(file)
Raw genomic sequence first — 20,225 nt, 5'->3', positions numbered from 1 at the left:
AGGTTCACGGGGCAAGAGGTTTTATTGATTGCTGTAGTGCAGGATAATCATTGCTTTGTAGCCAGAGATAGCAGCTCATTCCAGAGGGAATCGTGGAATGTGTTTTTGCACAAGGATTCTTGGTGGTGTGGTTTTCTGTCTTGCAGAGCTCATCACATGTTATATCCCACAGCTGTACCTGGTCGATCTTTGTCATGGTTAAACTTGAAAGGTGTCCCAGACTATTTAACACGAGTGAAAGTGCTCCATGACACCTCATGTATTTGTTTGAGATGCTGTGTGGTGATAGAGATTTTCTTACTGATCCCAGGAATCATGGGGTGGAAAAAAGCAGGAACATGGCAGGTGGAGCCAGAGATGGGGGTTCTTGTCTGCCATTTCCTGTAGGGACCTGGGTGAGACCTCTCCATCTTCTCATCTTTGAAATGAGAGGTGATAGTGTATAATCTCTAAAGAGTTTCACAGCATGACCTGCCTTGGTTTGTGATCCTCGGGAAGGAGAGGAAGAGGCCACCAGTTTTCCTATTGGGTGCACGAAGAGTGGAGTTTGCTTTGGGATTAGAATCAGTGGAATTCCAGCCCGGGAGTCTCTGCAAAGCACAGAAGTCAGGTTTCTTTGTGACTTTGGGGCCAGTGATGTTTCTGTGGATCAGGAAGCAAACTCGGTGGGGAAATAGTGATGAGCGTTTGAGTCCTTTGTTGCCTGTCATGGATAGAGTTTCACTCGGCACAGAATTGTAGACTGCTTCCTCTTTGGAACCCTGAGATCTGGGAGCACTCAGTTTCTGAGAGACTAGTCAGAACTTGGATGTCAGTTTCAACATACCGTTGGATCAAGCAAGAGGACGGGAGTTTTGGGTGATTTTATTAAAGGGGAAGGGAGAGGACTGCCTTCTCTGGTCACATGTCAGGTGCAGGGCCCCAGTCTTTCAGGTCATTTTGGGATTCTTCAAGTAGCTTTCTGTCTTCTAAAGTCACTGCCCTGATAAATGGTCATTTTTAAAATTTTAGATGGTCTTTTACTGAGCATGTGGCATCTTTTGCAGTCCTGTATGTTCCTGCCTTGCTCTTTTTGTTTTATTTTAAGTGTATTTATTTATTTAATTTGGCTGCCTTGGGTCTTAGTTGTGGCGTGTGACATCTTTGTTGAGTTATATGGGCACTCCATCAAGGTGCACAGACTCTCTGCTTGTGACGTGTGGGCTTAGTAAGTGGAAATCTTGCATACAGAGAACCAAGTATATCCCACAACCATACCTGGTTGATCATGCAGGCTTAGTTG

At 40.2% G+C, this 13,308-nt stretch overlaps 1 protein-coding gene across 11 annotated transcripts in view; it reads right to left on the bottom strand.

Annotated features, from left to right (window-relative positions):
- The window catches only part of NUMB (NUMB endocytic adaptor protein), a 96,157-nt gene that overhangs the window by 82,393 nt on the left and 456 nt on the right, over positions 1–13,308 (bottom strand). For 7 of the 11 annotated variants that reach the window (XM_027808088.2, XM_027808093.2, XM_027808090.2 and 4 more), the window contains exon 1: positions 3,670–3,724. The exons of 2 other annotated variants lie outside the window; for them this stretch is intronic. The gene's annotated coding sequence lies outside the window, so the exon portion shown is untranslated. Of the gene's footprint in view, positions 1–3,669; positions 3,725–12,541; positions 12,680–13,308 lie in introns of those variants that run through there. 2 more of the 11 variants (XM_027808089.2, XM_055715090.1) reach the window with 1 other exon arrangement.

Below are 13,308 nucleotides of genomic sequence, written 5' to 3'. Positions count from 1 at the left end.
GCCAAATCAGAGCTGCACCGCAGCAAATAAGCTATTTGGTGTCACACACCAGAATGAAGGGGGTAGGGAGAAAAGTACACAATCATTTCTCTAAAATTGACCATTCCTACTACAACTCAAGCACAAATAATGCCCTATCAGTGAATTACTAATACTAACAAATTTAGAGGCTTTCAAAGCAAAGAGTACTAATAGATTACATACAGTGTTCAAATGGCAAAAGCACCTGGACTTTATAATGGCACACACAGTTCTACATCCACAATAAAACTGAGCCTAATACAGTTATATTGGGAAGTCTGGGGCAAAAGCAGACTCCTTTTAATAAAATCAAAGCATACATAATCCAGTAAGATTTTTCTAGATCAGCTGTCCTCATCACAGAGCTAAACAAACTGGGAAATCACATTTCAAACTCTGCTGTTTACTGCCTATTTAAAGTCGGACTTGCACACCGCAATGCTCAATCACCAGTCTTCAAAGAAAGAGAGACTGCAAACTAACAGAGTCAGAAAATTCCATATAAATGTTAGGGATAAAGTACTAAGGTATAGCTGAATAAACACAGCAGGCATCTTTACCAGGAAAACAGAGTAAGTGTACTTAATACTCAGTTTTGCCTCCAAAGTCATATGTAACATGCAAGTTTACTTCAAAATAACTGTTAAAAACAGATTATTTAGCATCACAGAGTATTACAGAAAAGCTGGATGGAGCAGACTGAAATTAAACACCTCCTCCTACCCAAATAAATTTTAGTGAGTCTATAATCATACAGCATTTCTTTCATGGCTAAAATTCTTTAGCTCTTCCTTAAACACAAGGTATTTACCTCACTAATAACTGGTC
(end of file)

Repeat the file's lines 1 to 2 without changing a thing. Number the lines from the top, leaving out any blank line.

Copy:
Raw genomic sequence first — 20,225 nt, 5'->3', positions numbered from 1 at the left:
AGGTTCACGGGGCAAGAGGTTTTATTGATTGCTGTAGTGCAGGATAATCATTGCTTTGTAGCCAGAGATAGCAGCTCATTCCAGAGGGAATCGTGGAATGTGTTTTTGCACAAGGATTCTTGGTGGTGTGGTTTTCTGTCTTGCAGAGCTCATCACATGTTATATCCCACAGCTGTACCTGGTCGATCTTTGTCATGGTTAAACTTGAAAGGTGTCCCAGACTATTTAACACGAGTGAAAGTGCTCCATGACACCTCATGTATTTGTTTGAGATGCTGTGTGGTGATAGAGATTTTCTTACTGATCCCAGGAATCATGGGGTGGAAAAAAGCAGGAACATGGCAGGTGGAGCCAGAGATGGGGGTTCTTGTCTGCCATTTCCTGTAGGGACCTGGGTGAGACCTCTCCATCTTCTCATCTTTGAAATGAGAGGTGATAGTGTATAATCTCTAAAGAGTTTCACAGCATGACCTGCCTTGGTTTGTGATCCTCGGGAAGGAGAGGAAGAGGCCACCAGTTTTCCTATTGGGTGCACGAAGAGTGGAGTTTGCTTTGGGATTAGAATCAGTGGAATTCCAGCCCGGGAGTCTCTGCAAAGCACAGAAGTCAGGTTTCTTTGTGACTTTGGGGCCAGTGATGTTTCTGTGGATCAGGAAGCAAACTCGGTGGGGAAATAGTGATGAGCGTTTGAGTCCTTTGTTGCCTGTCATGGATAGAGTTTCACTCGGCACAGAATTGTAGACTGCTTCCTCTTTGGAACCCTGAGATCTGGGAGCACTCAGTTTCTGAGAGACTAGTCAGAACTTGGATGTCAGTTTCAACATACCGTTGGATCAAGCAAGAGGACGGGAGTTTTGGGTGATTTTATTAAAGGGGAAGGGAGAGGACTGCCTTCTCTGGTCACATGTCAGGTGCAGGGCCCCAGTCTTTCAGGTCATTTTGGGATTCTTCAAGTAGCTTTCTGTCTTCTAAAGTCACTGCCCTGATAAATGGTCATTTTTAAAATTTTAGATGGTCTTTTACTGAGCATGTGGCATCTTTTGCAGTCCTGTATGTTCCTGCCTTGCTCTTTTTGTTTTATTTTAAGTGTATTTATTTATTTAATTTGGCTGCCTTGGGTCTTAGTTGTGGCGTGTGACATCTTTGTTGAGTTATATGGGCACTCCATCAAGGTGCACAGACTCTCTGCTTGTGACGTGTGGGCTTAGTAAGTGGAAATCTTGCATACAGAGAACCAAGTATATCCCACAACCATACCTGGTTGATCATGCAGGCTTAGTTG